We shall see, but perhaps the thing that most people believe could bring down China is debt. China has grown through massive subsidisation and that subsidisation is now slowing down. Total debt was 150% of GDP in 2008 and that has risen to 260% this year. U.S. billionaire investor George Soros has noted an “eerie resemblance” between conditions in China and those in America leading up to the 2008 financial crisis. “It’s similarly fuelled by credit growth and an eventually unsustainable extension of credit,” he told the Asia Society in April 2016.

According to Bloomberg Intelligence, corporate debt has seen the biggest increase, rising over the ten years to 2015 by 60 percentage points to reach 165 percent of GDP. Household debt climbed to more than 40 percent of GDP, up 23 percentage points, while government borrowings reached 22 percent of the economy.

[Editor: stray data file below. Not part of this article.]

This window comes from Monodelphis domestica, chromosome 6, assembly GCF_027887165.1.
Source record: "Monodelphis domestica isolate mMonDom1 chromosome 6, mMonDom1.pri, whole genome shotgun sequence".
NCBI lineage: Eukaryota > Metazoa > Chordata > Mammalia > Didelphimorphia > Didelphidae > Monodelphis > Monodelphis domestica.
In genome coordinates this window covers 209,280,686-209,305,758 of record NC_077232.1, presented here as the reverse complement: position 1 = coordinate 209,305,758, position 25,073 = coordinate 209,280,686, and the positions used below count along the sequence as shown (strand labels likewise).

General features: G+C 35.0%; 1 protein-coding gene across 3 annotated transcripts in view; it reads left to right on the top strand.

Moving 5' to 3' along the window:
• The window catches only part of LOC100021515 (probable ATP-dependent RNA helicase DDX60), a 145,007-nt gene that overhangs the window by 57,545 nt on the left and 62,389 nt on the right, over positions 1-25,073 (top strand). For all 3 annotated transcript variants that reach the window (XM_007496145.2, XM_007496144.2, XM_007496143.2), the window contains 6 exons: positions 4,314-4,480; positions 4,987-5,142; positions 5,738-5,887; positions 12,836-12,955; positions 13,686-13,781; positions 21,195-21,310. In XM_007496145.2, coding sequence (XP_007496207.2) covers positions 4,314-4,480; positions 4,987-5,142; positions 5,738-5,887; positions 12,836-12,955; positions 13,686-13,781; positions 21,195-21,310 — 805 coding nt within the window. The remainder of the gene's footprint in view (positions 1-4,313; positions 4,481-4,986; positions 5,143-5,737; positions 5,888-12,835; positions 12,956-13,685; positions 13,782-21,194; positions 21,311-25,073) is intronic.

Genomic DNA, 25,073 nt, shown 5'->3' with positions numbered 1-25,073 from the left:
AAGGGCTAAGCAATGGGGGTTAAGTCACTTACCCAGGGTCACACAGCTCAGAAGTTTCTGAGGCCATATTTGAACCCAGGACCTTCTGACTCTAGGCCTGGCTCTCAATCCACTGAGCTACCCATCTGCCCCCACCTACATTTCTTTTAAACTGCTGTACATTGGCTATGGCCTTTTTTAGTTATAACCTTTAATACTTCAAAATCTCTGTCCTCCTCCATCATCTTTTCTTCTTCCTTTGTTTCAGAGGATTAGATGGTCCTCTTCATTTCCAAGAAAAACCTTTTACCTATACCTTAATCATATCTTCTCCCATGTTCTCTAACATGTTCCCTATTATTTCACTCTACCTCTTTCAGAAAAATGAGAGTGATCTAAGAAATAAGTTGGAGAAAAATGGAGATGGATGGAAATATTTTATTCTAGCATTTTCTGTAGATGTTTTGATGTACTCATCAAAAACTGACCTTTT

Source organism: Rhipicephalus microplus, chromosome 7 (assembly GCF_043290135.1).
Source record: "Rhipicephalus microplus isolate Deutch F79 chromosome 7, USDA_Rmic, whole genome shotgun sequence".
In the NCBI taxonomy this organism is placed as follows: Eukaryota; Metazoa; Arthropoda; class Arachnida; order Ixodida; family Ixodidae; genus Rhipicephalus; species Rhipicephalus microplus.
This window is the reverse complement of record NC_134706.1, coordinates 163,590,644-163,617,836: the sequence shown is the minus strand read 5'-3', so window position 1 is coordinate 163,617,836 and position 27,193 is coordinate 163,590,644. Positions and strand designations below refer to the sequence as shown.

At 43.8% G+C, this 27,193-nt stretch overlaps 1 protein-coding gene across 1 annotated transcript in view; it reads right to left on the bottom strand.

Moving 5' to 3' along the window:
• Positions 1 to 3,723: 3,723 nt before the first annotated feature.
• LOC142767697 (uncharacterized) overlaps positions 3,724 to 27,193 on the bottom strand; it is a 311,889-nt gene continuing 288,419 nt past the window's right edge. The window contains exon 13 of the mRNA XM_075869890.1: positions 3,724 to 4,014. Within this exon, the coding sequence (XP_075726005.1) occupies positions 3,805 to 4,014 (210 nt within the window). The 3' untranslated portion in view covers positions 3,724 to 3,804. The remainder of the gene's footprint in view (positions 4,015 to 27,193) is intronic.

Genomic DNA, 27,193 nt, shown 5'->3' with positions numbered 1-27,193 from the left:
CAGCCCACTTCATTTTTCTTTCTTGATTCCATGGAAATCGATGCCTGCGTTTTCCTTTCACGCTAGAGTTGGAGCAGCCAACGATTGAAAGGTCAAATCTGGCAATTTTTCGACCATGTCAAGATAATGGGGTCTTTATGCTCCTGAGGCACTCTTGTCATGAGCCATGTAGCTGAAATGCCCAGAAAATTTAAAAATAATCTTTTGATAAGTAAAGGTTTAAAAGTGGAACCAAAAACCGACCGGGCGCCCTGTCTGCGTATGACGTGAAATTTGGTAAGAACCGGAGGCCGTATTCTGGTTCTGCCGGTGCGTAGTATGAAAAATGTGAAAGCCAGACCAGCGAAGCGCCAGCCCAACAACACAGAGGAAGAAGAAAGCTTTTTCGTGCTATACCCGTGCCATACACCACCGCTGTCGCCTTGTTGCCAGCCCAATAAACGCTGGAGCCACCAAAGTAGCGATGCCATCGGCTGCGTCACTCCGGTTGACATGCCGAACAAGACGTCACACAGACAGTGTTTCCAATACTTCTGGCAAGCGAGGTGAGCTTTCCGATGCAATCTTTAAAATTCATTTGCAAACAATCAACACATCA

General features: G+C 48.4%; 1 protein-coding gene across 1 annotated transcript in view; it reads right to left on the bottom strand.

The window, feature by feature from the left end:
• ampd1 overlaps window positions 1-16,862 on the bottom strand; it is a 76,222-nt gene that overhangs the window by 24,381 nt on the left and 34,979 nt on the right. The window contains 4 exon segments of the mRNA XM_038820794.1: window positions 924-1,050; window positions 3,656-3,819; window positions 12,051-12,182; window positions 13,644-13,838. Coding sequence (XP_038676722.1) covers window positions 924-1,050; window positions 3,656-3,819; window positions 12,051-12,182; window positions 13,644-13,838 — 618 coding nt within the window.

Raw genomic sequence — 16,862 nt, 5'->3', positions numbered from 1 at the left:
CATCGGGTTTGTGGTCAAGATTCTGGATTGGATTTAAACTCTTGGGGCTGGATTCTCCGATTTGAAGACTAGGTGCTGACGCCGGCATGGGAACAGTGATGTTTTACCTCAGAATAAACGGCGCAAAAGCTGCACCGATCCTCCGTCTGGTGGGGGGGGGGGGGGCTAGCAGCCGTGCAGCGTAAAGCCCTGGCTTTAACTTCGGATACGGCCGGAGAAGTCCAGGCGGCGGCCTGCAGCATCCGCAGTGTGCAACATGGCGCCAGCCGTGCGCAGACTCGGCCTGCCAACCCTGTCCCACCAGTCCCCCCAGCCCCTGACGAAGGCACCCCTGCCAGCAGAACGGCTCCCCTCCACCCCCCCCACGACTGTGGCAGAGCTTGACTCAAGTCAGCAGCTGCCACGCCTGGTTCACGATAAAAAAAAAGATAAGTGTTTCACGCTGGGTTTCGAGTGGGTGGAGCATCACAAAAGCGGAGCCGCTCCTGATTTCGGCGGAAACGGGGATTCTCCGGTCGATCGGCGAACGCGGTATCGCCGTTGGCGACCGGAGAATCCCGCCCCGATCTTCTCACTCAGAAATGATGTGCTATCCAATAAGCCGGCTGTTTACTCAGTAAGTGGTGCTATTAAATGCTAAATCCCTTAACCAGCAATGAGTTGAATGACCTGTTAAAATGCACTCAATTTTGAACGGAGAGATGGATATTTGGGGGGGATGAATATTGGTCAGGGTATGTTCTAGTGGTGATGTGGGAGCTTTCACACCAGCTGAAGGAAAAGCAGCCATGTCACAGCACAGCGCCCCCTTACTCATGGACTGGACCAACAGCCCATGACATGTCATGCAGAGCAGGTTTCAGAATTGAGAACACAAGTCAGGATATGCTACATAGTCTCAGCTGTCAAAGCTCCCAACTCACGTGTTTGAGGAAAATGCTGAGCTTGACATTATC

Hmmm. We shall see but, all in all, an interesting presentation and I learned something new, namely that James’s great -great-grandfather built ships and his great-great-great-grandfather was a fisherman.



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Chris M Skinner

Chris Skinner is best known as an independent commentator on the financial markets through his blog,, as author of the bestselling book Digital Bank, and Chair of the European networking forum the Financial Services Club. He has been voted one of the most influential people in banking by The Financial Brand (as well as one of the best blogs), a FinTech Titan (Next Bank), one of the Fintech Leaders you need to follow (City AM, Deluxe and Jax Finance), as well as one of the Top 40 most influential people in financial technology by the Wall Street Journal's Financial News. To learn more click here...